Wildland firefighters have always carried far less gear than those who work for city fire departments. There are at least two reasons why. First, wildland fires are usually in remote locations, requiring either long hikes, helicopter transport, or parachuting in. All of these methods require that weight and gear are kept at a minimum. Second, unlike a structure fire which might take hours to put out, forest fires can takes weeks, if not months, to be considered truly “out.” Carrying enough supplies for that long of a period is impossible.
My first fire season in 1976, protective gear consisted of only a shirt made of fire resistant Nomex fabric, goggles to protect our eyes from debris, a metal hard hat (even though lightweight fiberglass was available, it wasn’t melt-proof), leather gloves, and leather work boots with a minimum 8” top and no steel toes. Steel-toes were not allowed because if you stepped into a bed of hot coals, the steel would transmit the searing heat to your feet, and would continue to do so even after you moved, resulting in serious burns.
|Nomex fire shirt|
It wasn’t until 1977 that wearing both Nomex pants and shirts became mandatory even when not working on a fire. No one on my crew, including me, wanted to wear Nomex clothes because they didn’t breathe well in the summer heat, but we had no choice. Also introduced that summer, was the first fire shelter, which we also protested. Not only did we not want the extra weight, but we didn’t believe they would work.
The first fire shelter, still in use today, resembled an aluminum foil pup tent. The idea of the shelter was to save our skins should we be entrapped by flames. However, the shelters were by no means failsafe. In light fuels, such as a grass fire, one might survive with minor burns on elbows and feet, but in heavy fuels, such as thick brush or timber, that would be the least of your injuries. In cases such as these, fire burns up all of the oxygen, suffocating you, or your lungs burn from the superheated air. Not a pleasant way to die. Here's a video of fire shelter deployments:
Because of the 2013 tragedy of the Granite Mountain 19 Hot Shots, where 19 men all died while in their shelters, new fire shelters are now under development. However, the prototypes are a problem. For shelters to be more effective, they would weigh far more than anyone would want to, or could, carry. Most firefighters interviewed about whether or not they would carry these new shelters say they would not, and would prefer to take their chances with the older version.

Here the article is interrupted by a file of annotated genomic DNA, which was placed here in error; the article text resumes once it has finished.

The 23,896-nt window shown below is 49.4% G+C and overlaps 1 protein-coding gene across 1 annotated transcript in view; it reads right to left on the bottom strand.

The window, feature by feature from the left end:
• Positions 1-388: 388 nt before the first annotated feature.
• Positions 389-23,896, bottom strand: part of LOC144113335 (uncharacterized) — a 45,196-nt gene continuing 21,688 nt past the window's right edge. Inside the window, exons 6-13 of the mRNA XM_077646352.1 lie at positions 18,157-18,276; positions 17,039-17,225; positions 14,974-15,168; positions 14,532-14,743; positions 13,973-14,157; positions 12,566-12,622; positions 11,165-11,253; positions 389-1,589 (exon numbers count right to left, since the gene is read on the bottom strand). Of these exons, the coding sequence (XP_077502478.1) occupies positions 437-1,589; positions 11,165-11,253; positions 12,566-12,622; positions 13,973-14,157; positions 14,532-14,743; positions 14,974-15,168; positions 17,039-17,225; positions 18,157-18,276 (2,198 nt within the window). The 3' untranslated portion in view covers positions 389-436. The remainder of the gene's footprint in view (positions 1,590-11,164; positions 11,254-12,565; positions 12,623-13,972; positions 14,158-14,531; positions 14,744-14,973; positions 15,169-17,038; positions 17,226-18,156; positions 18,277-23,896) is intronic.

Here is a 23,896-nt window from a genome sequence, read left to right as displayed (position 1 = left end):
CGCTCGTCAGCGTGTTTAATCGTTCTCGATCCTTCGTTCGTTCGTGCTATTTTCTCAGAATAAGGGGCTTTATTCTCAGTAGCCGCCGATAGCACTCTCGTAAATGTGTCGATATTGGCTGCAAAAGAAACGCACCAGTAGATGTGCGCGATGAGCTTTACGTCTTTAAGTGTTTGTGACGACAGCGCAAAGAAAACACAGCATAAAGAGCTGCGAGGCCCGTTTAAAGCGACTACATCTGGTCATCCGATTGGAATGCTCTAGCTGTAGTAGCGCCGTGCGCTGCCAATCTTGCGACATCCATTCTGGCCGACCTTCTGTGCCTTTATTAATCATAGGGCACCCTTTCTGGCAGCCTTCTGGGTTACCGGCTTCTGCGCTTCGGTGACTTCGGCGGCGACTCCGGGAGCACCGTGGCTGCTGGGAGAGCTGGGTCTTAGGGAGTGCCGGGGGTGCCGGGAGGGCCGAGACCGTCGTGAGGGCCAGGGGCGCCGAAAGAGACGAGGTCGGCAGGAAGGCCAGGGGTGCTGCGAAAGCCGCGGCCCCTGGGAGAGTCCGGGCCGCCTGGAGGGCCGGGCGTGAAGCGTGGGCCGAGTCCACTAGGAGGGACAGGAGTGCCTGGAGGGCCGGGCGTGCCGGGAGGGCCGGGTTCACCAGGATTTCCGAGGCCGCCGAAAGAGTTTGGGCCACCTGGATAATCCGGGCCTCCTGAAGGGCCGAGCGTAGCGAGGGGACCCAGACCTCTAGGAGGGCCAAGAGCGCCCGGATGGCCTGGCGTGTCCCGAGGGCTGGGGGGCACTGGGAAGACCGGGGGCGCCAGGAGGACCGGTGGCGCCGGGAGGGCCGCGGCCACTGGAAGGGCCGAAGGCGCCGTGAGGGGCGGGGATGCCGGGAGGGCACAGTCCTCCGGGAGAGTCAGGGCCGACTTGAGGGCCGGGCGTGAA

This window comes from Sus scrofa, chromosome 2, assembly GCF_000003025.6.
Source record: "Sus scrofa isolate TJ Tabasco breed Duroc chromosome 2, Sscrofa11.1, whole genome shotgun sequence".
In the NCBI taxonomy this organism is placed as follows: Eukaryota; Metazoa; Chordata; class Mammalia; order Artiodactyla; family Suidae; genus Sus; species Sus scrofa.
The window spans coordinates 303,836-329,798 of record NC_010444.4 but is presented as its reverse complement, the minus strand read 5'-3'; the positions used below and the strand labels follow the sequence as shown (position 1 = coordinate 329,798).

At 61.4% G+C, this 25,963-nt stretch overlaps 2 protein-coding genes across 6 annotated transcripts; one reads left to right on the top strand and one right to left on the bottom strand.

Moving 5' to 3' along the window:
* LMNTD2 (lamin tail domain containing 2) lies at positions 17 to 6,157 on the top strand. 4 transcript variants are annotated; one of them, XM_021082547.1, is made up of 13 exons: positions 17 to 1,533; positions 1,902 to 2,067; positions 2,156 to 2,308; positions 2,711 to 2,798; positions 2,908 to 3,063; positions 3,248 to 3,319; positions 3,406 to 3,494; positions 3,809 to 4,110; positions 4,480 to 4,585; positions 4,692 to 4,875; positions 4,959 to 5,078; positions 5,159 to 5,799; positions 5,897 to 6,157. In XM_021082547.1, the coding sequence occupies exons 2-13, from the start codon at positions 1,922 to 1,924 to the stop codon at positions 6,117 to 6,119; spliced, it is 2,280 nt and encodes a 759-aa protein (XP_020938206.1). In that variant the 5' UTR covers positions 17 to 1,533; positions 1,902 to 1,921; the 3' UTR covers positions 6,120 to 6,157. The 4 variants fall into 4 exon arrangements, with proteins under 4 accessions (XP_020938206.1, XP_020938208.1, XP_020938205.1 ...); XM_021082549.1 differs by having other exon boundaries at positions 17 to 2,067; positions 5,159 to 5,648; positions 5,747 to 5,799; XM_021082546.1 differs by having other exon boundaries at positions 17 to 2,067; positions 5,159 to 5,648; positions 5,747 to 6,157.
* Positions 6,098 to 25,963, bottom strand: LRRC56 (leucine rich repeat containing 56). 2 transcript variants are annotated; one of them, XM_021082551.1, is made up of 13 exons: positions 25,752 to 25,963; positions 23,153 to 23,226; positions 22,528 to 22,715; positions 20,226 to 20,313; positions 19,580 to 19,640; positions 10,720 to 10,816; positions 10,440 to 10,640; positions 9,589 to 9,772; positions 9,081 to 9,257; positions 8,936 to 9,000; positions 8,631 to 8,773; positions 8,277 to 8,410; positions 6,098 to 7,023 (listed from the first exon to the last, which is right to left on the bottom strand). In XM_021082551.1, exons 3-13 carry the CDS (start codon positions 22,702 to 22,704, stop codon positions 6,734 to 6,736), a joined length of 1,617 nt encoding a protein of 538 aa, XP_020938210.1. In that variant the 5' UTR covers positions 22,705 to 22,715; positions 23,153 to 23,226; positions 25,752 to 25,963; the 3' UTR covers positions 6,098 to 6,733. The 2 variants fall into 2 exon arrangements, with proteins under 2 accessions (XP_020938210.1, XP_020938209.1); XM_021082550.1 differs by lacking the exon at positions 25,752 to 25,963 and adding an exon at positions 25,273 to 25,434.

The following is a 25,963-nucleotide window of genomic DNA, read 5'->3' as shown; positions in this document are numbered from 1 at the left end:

Firefighting hand tools used then remain the same ones used today: The Pulaski, shovel, McLeod, and backpack pump.
|Firefighter building fireline with a Pulaski|
The Pulaski, invented by the early forest ranger, Ed Pulaski, is a combination hoe and axe. Weighing in at about 8 lbs, this tool is often the preferred fireline building tool because of its multi-functionality.
A firefighter’s shovel is not an everyday garden shovel. This version has a shorter handle to make it just as useful to scrap the ground to remove flammables as it is to shovel dirt. To further set it apart from a garden shovel, the lip is sharp in order to cut small roots when clearing line.
A McLeod is a heavy-duty rake with a broad hoe opposite the tines. This tool is best for scraping pine needles and the duff underneath, limiting its usefulness.
The backpack pump (aka bladder bag, piss-pump) is handy for putting out hotspots, but a royal pain in the rear to carry, especially in steep terrain because the water inside wants to follow gravity, pulling you downhill, making walking on steep terrain a challenge.
While not a hand tool, I’m often asked about slurry, also known as fire retardant. Slurry is basically a mixture of water and fertilizer used to aid in fire suppression. What many people don’t understand is that slurry does NOT put out a fire. Its main purpose is to dampen flames in order for fire crews to be able to move in closer and build line. Without hand crews ready to jump in, the water evaporates quickly, and the fire moves on to new fuel. The purpose of the fertilizer is solely to aid in the regeneration of new growth after the fire is out.